Let me attempt to propose a compromise for atheists such as Newdow on the "under God" issue, perhaps a way in which they could view invoking God as consistent with their equal rights of conscience. As long as we are referring to a generic God, we should read God as a metaphor for non-negotiability of rights. What is good about liberal democracy is that individuals have liberty and equality rights which are antecedent to majority rule, that they preexist civil government and that civil governments gain their legitimacy by securing such rights. I'm not sure if I can "prove" this as a mathematical truth, but as long as we liberal democrats believe and defend such a notion, that we would tie such rights to God, whether God exists or not, demonstrates our commitment to such abstract principles.
If the theocrats want to believe that its their Biblical God who grants such rights, let them. Our Founders like Washington, Adams, Jefferson, Madison, and Franklin never identified the rights granting God as the God of the Bible. And the Bible never states that God grants unalienable rights. One could view the rights granting God as a lowest common denominator God of monotheism, as did Justice Scalia in his dissent in McCreary. This doesn't fly with some evangelicals, (see Joe Carter's post where he notes that Jews, Muslims, unitarians, and Trinitarians do not worship the same God). And even though such Founders did draw an LCD "Nature's God," such a God was a very low LCD. We can't even say that invoking such a God supports displaying the Ten Commandments (as Scalia erroneously argued) because those Founders didn't believe that Nature's God revealed the Ten Commandments to Moses.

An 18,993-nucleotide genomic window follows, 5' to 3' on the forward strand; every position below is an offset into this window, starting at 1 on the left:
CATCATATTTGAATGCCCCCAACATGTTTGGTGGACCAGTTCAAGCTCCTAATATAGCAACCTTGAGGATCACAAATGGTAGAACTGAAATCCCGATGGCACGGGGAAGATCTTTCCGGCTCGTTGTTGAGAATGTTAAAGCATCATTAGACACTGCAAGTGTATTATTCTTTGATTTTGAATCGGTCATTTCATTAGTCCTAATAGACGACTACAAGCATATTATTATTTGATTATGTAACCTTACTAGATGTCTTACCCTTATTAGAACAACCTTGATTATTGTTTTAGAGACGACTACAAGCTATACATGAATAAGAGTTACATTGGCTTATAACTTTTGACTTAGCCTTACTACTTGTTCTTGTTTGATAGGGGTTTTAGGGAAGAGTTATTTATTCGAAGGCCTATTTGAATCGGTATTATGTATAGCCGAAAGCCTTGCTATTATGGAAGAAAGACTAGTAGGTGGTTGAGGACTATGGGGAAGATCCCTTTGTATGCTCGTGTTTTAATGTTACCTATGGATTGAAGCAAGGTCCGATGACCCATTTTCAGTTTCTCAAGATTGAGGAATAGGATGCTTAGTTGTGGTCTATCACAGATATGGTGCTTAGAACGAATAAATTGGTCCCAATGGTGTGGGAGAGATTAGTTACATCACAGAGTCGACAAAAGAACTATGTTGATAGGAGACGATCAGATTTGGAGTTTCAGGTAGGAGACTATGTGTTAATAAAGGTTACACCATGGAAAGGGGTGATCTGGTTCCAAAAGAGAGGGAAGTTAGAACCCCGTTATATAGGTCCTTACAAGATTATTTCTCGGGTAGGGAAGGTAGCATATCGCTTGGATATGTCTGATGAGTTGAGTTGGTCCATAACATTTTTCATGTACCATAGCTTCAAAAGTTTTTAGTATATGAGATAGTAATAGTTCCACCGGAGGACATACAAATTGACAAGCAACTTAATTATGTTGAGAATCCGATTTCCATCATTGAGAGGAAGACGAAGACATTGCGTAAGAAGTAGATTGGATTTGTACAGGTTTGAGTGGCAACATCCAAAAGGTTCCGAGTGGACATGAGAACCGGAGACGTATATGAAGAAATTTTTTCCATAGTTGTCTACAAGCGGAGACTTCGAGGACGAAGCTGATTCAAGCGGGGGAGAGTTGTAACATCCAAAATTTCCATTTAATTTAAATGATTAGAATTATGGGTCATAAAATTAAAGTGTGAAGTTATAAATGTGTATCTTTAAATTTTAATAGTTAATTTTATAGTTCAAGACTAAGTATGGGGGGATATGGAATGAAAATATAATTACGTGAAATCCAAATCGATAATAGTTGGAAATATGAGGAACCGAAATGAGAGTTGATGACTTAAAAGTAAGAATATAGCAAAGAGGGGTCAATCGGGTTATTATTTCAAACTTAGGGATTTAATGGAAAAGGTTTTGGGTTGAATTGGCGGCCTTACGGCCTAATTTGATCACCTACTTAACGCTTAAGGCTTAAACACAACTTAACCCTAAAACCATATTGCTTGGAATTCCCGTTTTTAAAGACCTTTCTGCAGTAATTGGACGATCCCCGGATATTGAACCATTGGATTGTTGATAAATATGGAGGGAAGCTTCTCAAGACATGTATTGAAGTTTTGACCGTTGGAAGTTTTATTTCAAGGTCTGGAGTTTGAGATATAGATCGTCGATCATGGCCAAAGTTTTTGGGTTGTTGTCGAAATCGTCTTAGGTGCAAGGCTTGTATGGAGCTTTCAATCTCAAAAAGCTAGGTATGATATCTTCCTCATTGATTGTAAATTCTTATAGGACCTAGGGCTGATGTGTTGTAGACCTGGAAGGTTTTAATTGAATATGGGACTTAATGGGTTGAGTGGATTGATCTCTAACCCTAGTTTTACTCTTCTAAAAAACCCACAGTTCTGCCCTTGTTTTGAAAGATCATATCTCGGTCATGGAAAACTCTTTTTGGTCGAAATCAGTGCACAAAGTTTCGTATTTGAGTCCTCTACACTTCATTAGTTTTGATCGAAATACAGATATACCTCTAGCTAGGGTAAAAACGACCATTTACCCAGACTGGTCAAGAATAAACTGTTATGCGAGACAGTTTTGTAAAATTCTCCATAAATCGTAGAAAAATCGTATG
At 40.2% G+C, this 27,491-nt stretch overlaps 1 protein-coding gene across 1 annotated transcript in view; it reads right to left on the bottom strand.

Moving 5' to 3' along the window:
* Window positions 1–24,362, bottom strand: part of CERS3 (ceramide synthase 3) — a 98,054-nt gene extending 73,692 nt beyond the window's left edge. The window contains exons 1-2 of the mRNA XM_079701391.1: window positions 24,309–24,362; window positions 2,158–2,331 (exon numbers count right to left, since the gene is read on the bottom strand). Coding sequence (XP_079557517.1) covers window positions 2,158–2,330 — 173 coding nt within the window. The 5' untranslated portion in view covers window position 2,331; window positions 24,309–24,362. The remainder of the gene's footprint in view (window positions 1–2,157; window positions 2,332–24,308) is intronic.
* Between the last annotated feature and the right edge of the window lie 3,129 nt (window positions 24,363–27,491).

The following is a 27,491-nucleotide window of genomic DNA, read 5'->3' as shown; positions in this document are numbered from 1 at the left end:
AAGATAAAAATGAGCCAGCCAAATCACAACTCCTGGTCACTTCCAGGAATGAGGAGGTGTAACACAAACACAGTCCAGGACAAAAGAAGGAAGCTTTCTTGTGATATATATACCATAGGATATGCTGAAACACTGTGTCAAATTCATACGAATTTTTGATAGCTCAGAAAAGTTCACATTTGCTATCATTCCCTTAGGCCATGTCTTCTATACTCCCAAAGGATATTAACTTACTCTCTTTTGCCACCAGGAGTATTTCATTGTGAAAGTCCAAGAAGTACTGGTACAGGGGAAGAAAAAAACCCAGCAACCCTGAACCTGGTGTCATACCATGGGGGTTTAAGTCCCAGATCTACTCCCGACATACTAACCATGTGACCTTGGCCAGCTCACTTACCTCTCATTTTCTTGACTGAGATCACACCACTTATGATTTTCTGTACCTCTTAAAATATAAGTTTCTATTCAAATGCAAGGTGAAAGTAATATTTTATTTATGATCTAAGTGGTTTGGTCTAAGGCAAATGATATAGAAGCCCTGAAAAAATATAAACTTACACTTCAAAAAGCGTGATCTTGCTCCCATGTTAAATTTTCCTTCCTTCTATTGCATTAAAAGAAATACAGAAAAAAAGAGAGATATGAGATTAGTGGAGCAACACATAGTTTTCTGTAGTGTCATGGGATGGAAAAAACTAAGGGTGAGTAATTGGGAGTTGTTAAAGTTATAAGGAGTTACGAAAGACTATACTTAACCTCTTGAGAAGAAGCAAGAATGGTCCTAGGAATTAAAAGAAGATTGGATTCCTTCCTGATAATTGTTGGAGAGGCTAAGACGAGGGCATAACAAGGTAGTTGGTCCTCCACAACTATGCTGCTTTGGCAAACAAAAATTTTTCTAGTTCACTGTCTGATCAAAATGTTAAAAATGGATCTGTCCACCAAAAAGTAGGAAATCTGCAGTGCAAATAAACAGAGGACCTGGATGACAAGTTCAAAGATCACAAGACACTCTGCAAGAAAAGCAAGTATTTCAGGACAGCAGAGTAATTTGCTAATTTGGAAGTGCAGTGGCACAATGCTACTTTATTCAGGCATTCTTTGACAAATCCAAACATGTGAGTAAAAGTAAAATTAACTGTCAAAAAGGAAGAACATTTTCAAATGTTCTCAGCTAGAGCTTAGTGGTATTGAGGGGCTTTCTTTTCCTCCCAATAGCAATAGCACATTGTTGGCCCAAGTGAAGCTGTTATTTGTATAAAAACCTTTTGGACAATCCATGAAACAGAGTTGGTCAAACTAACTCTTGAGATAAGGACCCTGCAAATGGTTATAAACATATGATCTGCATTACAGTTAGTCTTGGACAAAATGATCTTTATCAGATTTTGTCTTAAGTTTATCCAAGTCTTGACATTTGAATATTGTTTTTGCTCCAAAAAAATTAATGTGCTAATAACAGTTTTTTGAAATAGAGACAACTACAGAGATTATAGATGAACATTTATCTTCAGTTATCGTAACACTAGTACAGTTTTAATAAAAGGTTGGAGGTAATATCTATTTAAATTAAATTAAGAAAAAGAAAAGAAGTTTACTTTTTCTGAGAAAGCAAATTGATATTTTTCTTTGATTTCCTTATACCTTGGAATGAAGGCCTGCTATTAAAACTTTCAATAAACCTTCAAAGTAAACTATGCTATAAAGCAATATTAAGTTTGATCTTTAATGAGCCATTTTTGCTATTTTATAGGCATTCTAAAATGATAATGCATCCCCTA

I guess what I'm arguing for is a "ceremonial theism" exception to the equal religious rights of atheists and polytheists rule.